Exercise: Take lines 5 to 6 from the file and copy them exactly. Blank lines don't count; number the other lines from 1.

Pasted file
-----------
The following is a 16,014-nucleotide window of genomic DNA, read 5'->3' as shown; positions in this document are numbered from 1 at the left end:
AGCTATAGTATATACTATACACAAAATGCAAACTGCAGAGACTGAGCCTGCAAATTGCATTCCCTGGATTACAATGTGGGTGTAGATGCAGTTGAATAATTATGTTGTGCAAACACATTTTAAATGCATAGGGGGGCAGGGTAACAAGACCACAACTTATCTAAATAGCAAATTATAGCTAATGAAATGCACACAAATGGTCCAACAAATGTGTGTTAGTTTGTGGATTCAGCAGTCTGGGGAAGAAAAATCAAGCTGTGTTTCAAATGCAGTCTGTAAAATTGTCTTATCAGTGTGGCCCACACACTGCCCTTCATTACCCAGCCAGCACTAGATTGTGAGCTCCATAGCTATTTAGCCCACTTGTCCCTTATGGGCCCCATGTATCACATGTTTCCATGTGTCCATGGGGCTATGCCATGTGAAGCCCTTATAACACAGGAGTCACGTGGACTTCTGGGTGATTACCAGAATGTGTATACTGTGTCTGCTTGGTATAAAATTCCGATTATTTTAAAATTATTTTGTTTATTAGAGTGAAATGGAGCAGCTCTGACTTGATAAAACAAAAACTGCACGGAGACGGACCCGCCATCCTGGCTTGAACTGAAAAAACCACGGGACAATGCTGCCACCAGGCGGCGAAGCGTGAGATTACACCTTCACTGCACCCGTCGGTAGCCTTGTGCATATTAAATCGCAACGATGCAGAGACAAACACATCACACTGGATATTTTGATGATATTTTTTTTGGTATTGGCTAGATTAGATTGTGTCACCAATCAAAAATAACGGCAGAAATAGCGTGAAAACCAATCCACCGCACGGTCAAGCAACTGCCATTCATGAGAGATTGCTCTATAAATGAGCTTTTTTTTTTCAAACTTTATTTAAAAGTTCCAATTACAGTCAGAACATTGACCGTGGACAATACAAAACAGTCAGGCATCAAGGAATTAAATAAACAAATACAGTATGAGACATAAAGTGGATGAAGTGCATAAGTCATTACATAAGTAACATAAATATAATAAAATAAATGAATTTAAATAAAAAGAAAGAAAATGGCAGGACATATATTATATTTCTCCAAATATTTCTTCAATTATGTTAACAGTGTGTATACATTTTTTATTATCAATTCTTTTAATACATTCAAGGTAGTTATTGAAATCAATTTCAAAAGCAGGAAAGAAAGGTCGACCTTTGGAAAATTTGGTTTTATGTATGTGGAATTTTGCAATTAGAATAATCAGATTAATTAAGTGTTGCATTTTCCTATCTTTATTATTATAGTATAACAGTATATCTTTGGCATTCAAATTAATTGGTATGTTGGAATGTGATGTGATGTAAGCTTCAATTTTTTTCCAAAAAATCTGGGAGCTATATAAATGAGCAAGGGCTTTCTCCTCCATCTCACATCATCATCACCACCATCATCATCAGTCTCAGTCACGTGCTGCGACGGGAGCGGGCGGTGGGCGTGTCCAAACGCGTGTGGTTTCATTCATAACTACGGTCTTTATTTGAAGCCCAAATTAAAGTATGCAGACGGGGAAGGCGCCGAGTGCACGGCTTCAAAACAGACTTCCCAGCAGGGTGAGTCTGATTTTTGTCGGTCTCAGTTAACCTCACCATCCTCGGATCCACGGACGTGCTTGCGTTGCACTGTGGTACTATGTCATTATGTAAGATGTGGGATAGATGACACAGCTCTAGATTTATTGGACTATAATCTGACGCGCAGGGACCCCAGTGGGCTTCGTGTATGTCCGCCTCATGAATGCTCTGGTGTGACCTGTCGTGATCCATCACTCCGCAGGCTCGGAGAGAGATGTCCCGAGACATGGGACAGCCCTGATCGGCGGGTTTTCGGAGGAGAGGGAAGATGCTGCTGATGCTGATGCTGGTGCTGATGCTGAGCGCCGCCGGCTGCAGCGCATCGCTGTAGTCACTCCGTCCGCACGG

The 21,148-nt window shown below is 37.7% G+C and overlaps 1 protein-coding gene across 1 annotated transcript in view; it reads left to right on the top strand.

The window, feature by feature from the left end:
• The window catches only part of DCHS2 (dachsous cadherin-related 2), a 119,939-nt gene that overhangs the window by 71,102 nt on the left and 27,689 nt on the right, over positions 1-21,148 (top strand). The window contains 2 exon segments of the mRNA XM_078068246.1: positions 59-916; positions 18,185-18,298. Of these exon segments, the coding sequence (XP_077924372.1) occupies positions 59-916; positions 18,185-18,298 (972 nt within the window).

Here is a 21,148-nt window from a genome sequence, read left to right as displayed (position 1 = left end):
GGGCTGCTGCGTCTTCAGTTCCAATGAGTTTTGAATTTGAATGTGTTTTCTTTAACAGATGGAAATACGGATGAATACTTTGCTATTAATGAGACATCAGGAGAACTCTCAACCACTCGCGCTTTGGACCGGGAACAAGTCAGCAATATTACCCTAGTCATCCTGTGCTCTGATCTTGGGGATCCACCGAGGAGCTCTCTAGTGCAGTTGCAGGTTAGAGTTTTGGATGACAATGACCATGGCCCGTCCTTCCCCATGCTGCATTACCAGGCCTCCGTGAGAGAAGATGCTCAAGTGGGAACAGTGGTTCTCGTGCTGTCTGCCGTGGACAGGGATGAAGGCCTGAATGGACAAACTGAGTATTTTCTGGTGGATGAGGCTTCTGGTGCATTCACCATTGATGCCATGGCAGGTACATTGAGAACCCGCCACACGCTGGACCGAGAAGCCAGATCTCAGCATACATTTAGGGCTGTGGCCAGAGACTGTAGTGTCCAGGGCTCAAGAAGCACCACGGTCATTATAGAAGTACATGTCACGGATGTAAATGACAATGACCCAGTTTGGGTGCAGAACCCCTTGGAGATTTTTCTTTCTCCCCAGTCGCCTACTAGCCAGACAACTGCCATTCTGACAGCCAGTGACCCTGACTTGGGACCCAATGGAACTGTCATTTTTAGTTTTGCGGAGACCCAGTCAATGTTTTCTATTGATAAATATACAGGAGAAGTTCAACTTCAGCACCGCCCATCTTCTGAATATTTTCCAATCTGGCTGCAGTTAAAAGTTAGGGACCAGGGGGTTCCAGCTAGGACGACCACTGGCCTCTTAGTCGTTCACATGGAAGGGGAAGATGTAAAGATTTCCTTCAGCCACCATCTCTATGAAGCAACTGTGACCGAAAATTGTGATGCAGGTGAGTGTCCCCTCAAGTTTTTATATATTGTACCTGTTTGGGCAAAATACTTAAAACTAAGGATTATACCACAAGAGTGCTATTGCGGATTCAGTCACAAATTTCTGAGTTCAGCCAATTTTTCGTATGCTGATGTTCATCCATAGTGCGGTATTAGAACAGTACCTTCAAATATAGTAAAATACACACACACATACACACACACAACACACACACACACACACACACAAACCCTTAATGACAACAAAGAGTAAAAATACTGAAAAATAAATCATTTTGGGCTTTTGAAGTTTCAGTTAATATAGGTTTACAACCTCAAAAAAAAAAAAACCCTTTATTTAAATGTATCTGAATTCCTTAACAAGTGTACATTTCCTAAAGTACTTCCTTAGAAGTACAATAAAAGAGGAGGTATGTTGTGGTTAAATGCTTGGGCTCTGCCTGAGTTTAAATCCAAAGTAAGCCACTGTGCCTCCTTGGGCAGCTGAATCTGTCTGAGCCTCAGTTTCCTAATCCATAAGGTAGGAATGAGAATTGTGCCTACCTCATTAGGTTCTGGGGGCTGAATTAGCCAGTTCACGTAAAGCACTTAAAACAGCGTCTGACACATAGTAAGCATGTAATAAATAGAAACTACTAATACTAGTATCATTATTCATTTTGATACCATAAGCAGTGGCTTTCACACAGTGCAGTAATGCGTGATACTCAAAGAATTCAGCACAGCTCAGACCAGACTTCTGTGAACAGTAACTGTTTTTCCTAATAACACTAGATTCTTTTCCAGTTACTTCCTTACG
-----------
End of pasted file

• The window catches only part of DCHS2 (dachsous cadherin-related 2), a 119,939-nt gene that overhangs the window by 71,102 nt on the left and 27,689 nt on the right, over positions 1-21,148 (top strand). The window contains 2 exon segments of the mRNA XM_078068246.1: positions 59-916; positions 18,185-18,298. Of these exon segments, the coding sequence (XP_077924372.1) occupies positions 59-916; positions 18,185-18,298 (972 nt within the window).

Here is a 21,148-nt window from a genome sequence, read left to right as displayed (position 1 = left end):